Evanston Police have expanded the text-a-tip program to receive anonymous tips on people illegally carrying firearms.

If the tip leads to recoveriy of a firearm and police are able to make an arrest, the anonymous tipster will receive a cash reward.

The department has used text-a-tip to help clear unsolved crimes for the past two years.

To use the program for illegal guns, from the text messaging function on a cellular phone:

  • Type “274637” (which spells out the word “CRIMES”) in the phone number line.
  • Start the message with “EPDTIP” and “GUN TIP”  with as much information as possible and press the send key.

Tipsters will automatically receive a response text providing a code which replaces the tipster’s phone number and becomes the tipster’s “alias”. This allows for tipsters to remain anonymous and if police need more information regarding the tip, police dispatchers may send a text to the anonymous tipster’s alias requesting more information.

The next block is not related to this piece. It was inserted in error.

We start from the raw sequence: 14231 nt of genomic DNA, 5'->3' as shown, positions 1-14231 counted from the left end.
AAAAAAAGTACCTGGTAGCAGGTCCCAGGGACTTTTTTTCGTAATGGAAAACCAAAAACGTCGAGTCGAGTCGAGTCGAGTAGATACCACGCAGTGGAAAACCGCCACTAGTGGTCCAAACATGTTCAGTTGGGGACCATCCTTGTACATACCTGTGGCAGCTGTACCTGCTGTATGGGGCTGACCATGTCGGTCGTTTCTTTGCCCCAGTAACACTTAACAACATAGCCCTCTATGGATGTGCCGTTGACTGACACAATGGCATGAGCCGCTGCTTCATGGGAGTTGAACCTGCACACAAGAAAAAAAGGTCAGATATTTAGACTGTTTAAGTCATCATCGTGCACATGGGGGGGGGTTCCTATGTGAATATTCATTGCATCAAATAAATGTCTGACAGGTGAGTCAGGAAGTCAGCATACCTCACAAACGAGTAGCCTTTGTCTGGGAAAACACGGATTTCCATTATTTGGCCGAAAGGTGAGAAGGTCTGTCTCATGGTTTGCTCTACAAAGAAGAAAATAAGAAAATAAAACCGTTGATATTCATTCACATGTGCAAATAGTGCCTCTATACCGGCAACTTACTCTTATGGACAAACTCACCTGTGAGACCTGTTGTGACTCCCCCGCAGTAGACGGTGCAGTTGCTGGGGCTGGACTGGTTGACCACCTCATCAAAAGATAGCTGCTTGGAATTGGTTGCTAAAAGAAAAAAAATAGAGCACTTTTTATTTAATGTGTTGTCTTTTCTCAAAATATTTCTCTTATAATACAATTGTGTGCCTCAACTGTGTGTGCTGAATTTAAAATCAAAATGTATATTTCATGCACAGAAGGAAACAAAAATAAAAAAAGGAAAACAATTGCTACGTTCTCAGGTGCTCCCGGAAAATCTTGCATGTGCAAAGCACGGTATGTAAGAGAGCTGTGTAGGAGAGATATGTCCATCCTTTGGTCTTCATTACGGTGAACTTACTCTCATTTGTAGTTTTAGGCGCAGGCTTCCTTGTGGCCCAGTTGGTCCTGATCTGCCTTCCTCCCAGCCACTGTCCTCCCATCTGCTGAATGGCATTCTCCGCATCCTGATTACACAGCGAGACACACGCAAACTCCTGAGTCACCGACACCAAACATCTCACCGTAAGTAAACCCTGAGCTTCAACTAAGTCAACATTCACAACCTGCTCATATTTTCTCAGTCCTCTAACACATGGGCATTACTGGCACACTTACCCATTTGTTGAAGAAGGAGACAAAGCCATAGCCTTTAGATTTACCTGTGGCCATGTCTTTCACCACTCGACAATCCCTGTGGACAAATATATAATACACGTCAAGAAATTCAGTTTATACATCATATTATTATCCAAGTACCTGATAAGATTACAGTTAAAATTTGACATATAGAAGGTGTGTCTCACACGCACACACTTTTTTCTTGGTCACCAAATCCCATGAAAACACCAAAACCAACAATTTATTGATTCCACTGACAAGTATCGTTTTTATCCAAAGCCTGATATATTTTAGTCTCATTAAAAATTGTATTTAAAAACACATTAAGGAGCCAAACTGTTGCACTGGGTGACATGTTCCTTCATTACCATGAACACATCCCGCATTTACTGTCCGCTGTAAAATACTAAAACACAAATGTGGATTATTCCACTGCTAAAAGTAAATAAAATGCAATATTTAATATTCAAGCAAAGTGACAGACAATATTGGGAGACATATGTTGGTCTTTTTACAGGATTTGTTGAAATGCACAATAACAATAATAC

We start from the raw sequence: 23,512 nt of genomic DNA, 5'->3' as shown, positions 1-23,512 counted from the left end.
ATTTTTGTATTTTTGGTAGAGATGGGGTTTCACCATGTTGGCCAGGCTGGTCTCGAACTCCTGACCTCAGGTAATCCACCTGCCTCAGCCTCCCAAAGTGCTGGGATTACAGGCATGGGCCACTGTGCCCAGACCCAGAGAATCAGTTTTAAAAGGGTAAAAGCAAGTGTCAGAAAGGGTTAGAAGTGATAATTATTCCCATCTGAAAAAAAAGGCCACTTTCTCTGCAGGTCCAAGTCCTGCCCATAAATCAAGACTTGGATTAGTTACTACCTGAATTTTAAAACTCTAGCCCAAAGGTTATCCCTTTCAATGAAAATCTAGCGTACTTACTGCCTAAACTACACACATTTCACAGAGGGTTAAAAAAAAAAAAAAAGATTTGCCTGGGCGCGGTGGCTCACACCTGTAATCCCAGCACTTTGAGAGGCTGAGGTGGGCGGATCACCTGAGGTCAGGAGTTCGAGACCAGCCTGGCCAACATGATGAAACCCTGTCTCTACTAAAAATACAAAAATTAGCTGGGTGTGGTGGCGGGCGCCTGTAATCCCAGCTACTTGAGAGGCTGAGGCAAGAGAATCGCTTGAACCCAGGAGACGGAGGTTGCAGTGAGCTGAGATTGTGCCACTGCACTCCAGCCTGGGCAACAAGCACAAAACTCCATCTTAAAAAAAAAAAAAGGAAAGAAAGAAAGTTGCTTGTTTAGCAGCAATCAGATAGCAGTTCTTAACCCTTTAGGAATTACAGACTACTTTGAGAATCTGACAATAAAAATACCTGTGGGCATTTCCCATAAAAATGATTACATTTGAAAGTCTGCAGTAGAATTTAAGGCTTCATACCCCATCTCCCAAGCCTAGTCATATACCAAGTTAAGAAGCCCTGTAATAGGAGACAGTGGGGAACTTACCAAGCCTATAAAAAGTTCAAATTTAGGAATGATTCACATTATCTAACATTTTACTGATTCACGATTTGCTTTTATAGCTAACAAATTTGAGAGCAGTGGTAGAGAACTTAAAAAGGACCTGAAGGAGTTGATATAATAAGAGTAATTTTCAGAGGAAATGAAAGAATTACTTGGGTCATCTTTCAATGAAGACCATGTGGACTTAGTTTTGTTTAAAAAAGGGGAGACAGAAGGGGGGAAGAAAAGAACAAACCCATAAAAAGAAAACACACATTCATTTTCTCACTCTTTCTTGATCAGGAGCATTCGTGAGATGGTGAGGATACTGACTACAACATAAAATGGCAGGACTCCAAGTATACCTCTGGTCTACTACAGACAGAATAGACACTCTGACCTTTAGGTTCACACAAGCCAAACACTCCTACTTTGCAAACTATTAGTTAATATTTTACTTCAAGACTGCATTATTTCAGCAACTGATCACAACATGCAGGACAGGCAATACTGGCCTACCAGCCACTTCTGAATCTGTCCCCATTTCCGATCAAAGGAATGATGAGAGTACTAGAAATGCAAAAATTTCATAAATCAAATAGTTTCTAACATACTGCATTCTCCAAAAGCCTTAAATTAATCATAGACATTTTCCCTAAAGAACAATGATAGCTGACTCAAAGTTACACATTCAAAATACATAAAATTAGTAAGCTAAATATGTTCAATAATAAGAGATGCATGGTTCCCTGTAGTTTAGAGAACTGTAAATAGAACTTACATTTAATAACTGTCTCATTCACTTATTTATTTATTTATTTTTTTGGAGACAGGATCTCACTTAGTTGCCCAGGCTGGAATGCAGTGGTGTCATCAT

The alias code provided allows police to have the tipster remain anonymous and if the tip becomes successful with a gun recovery and arrest, this code will allow for the $100.00 reward. Detectives will contact the tipster via text once an arrest is made to arrange for payment and to protect the anonymity of the tipster.

Tipsters should know that an independent third party provider initially receives the texts and does not provide any identifying information from the tipster to the police department.

Only the alias code is provided to allow back and forth communication via texting if desired by the tipster and police.

The tipster can cancel any two-way texting with the police department by texting the word “STOP” to 274637 (CRIMES). This will block any further communication — but it also prevents payment for a successful tip.

The text-a-tip program works 24 hours a day seven days a week. Tips are monitored by the Emergency Communications Center at the police department.

Information about emergency situations — such as a person in the process of using a firearm against another person — should be called to 911 instead. Callers can also remain anonymous when using 911.

Bill Smith is the editor and publisher of Evanston Now.

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